The Scotch egg is a delicious staple of British pub food. Traditionally, it consists of a hard boiled egg wrapped in sausage crumbs, then deep fried. One source traces it back to Eighteenth Century London (sorry, Scotland) where it was a traveler's snack for sale in Piccadilly.
The humble Scotch egg has inspired a lot of creativity in kitchens around the world. For example, pictured above is Jessie Oleson's sweet version made with Cadbury Creme Eggs. We featured it last year. It's one of 11 unusual takes on Scotch eggs.
If you want to know all about Scotch eggs, then you should consult Forever Eggsploring. It's David J. Constable's website devoted to finding "the very best Scotch egg in the land." Constable exhaustively researches all things related to Scotch eggs.
It's through his site that I learned about how Fortnum & Mason, a British food company, produced the largest Scotch egg in the world. Its chefs used an ostrich egg as the core. They wrapped 5.5 kg of sausage meat around it. Then the chefs deep fried and baked the assembly. When it was done, their 6.95 kg Scotch egg won a Guinness World Record.
Tom, the manufacturer of Big Butz BBQ Sauce, created what he calls the Bacon Cone Scotch Egg Sundae. He candied bacon, then baked it a lattice around a cone form. Then he served two large Scotch eggs inside as though they were scoops of ice cream in a cone.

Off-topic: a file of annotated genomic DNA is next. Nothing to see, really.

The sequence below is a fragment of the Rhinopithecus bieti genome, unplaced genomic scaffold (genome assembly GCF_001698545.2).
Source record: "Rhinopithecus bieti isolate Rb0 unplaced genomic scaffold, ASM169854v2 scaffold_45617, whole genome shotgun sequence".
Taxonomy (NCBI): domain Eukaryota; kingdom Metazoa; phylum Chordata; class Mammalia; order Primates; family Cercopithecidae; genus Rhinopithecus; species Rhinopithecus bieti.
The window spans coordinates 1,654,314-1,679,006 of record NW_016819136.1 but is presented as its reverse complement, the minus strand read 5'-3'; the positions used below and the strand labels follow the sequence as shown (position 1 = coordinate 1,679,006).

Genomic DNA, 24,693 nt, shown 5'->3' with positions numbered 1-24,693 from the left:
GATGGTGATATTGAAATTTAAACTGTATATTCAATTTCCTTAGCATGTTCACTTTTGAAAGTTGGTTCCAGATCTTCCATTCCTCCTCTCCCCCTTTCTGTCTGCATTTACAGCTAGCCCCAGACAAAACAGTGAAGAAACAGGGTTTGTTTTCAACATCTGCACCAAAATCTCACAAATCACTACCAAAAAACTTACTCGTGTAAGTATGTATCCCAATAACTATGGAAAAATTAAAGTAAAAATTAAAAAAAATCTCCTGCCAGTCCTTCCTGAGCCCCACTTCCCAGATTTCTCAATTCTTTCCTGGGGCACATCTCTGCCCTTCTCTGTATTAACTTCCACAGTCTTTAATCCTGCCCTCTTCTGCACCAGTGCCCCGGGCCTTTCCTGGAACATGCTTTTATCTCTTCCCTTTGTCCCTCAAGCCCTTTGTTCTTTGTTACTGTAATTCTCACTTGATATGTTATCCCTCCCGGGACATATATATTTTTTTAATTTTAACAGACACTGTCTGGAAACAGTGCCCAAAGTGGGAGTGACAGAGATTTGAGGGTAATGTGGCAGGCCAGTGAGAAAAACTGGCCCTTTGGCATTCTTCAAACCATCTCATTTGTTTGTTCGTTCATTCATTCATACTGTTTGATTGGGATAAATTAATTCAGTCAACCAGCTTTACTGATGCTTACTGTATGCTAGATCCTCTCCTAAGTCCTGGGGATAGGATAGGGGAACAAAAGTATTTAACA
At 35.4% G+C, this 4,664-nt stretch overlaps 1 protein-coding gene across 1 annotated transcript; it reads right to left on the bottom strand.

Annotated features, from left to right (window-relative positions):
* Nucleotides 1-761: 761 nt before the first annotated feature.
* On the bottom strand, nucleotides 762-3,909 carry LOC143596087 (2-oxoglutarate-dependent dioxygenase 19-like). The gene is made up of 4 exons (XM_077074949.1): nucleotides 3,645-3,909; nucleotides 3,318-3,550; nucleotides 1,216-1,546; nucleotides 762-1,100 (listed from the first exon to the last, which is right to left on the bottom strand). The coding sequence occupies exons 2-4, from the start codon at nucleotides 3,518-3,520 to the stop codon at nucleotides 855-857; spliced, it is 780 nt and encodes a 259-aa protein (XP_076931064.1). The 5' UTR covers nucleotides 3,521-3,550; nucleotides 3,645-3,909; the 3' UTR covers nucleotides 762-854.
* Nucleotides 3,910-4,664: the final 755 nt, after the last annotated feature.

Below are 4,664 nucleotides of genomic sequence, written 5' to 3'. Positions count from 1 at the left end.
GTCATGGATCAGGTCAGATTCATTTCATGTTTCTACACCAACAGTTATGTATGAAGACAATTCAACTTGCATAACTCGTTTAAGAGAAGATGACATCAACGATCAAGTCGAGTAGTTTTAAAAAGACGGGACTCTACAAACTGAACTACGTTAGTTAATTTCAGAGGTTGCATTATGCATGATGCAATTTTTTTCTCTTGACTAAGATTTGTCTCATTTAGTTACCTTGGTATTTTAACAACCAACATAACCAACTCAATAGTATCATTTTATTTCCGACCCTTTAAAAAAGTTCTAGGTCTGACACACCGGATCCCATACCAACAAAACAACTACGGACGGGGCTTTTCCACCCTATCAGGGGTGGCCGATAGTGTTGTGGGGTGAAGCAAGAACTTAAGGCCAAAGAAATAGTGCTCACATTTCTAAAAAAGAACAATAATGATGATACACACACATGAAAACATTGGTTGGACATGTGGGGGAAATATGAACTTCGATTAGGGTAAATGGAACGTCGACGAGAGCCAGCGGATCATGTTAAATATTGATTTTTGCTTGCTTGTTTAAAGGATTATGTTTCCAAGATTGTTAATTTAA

Speaking of which, if you love bacon, then you may enjoy Pitmaster X's bacon-wrapped Scotch eggs. He wrapped them in pork sausage and bacon. Then he smoked them on a wet cedar plank.
Scotch eggs, like pizza, are a party food. So let's combine them. Here's a Scotch egg and mushroom pizza photographed by Flickr member broncoturteii.
Haggis is the heart, lungs, and liver of a sheep ground up and boiled in its stomach. Since there's a lot of ground meat inside, why not use it as packing material for Scotch eggs? Here's a recipe from the Good Food Channel that shows you how.
You can make Scotch eggs with just about any kind of egg. Some people make them with duck eggs. Pictured above are some that Travis Awalt made with quail eggs.
Some vegetarians are comfortable eating eggs, but not other forms of meat. If you agree, then you may enjoy these Scotch eggs by Lisa. She used beets instead of sausage as the outer layer.
Vegan Scotch eggs might seem like an impossibility, but Micah Ludeke thought of them as a challenge. He created his completely meat-free Scotch eggs with beer caramelized mushrooms, silken tofu, vegan sausage, goddess dressing, and biscuit dough.
Lisa Lavery made this unique Scotch egg with kabocha, a squash also known as Japanese pumpkin. She also used miso and panko, a type of Japanese breadcrumbs.
Let's have some dessert, shall we? There's no sausage here--and probably little egg. This is a chocolate Scotch egg produced by the chocolatier Artisan du Chocolat. Scotch egg scholar David J. Constable reviewed it:
The egg white is vanilla ganache, the yolk is passion fruit ganache which is sweet and heavenly and the pork is spongy chocolate marshmallow with dots of puffed rice for crunch. The marshmallow has a rubbery consistency rather than soft and melting and is disappointing in comparison with the accomplishment of the egg, which is smooth and creamy like a truffle confection. The outside is grated chocolate for that rough breadcrumb appearance. It’s quite an assembly.